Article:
Blogger: Mary Keeley
Our brain sensors are always taking in information. Experts say that every brain is wired differently. Imagine that. I don’t even know how to wire an electrical outlet. How well we process the information filtering through our brains depends, in large part, on how best we learn.
There are three learning styles: visual, auditory, and tactile. EducationPlanner.org explains them and offers suggestions to enhance learning for each style. You can read about them here. I’ll focus on visual learning in relation to writers and readers today because that is the largest group by far.
According to developmental molecular biologist, John Medina, in his New York Times bestseller, Brain Rules: 12 Principles for Surviving and Thriving at Work, Home, and School, the majority of us learn and retain far more information through visual images than through reading text or hearing. Between 50 and 90 percent of us, depending on which expert data you read. No wonder editors look for authors who can quickly draw them into a novel’s setting and character conflict or who can make them care about the issue and promise of solution in a nonfiction book. They know those are the books readers devour and come back for more.
“Tell me and I forget. Teach me and I remember. Involve me and I learn.” – Benjamin Franklin
Perhaps Ben was referring to visual learning.
It’s fair to assume from the data that the majority of your readers learn visually. So ask yourself: Are the setting and characters in my novel developed so vividly that readers will create visual images in their minds and become involved in the story? Will readers of my Christian living book be able to visualize the problem I address and become inspired to take action on my solution?
You might be too close to your manuscript to be objective, so ask critique partners and writer friends to respond to these same questions. Keep refining until you reach the goal. Readers love learning from the books they choose to read. When they can dive deeply into your book through visuals your words create in their minds, you will have succeeded in feeding your audience, and they’ll be hungry for more.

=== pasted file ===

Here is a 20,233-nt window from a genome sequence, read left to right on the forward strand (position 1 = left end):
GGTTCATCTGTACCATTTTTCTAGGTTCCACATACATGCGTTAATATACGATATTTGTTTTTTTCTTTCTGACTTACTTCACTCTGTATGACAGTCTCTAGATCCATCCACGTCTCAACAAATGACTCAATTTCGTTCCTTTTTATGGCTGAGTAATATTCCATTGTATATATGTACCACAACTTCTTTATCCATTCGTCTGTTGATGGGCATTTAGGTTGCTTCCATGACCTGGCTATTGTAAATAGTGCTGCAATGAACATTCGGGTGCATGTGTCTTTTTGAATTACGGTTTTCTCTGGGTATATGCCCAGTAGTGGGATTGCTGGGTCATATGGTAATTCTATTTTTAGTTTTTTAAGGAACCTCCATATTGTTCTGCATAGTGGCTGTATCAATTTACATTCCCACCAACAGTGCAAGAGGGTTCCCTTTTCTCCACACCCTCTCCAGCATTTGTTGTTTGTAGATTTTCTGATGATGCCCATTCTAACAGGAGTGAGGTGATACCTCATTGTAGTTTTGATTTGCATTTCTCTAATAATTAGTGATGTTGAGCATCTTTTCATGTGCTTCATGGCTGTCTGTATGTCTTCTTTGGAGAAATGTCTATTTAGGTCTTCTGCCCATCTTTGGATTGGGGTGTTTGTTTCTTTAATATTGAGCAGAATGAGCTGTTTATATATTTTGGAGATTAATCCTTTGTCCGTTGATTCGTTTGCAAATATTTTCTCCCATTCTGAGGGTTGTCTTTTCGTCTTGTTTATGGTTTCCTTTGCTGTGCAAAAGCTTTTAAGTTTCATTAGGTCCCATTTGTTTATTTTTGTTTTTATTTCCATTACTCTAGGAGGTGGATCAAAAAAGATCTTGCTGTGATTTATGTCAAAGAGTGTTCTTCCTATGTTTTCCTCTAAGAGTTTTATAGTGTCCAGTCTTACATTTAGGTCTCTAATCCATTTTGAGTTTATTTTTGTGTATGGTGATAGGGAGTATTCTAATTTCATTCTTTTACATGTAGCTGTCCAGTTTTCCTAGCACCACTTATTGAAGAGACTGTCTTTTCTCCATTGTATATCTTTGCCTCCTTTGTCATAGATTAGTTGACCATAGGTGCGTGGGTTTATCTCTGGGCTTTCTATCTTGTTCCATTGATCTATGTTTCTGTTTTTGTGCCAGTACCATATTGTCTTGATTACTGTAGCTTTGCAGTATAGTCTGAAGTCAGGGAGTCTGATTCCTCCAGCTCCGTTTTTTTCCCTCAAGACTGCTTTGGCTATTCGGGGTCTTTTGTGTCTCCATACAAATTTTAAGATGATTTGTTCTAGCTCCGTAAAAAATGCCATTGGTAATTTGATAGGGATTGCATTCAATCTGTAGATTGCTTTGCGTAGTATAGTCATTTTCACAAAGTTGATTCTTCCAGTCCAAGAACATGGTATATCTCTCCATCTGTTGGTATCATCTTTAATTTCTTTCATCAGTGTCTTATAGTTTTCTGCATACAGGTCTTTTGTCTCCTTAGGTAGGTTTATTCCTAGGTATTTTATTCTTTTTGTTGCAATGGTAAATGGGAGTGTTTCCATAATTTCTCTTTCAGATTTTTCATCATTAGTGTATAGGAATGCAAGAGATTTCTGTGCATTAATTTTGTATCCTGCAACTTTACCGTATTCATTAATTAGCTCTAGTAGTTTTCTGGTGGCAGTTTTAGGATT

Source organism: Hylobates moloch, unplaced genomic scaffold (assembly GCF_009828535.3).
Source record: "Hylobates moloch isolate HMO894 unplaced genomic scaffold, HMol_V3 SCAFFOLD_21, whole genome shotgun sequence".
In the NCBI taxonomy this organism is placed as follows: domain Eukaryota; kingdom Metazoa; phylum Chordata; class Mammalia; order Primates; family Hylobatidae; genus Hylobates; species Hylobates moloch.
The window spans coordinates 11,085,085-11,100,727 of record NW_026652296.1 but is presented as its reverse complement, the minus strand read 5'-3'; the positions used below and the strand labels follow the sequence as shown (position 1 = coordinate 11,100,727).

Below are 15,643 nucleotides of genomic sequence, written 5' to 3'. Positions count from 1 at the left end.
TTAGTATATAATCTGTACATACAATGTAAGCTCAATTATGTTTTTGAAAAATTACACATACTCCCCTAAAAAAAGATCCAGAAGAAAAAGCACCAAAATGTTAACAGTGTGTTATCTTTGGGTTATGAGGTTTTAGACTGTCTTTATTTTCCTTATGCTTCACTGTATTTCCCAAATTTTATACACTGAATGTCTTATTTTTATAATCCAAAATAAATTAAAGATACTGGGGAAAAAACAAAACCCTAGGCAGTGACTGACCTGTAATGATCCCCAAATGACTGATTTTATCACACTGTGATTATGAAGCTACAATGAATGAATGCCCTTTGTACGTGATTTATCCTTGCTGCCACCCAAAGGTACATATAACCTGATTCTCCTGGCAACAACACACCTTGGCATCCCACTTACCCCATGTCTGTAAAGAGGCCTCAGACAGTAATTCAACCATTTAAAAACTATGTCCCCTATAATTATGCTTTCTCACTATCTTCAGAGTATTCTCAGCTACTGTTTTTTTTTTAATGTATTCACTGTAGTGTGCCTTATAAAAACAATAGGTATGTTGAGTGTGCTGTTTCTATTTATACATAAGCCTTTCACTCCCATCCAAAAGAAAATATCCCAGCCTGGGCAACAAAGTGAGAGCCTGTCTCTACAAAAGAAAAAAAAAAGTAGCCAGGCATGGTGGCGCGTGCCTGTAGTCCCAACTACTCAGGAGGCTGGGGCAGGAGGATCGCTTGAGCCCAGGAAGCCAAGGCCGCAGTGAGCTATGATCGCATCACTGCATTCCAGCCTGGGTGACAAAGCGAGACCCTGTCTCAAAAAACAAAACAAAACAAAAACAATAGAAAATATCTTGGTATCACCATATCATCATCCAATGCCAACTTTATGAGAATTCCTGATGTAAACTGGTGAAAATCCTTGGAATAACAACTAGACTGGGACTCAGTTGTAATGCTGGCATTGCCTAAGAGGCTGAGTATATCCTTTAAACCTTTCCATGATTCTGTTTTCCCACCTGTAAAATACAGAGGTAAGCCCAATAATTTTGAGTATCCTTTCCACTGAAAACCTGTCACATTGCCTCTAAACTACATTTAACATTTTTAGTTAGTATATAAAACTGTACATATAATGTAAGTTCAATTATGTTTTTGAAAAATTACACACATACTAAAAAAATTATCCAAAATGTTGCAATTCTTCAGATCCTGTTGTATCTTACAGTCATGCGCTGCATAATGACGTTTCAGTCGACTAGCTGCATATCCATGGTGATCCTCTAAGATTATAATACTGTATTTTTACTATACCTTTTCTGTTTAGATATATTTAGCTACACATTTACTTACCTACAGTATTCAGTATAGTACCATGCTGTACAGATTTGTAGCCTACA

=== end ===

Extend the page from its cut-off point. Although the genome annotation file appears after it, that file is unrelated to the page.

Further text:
“He who learns but does not think is lost! He who thinks but does not learn is in great danger.” – Confucius
However you learn best, adopt a teachable spirit and a positive, healthy attitude toward the process of improving your craft, doing tedious research, visiting publishers’ websites and industry blogs to stay current with publishing trends—whatever it is that you enjoy least about the writing life. Give yourself little rewards along the way. Coffee, tea, chocolate, and lattes come to mind. Surround yourself with a comfortable environment when you read that book on craft or undertake yet another revision. Get enough sleep. Anything that helps you, the author, to love learning will bear fruit in what you produce for your readers.
What is your learning style? What habits or environment or disciplines help you to learn better? What will readers learn from reading your book?
Two things to help you reach your publishing goal: Adopt a teachable spirit and love learning. Click to Tweet.
Most people are visual learners. What are the implications for authors and readers? Click to Tweet.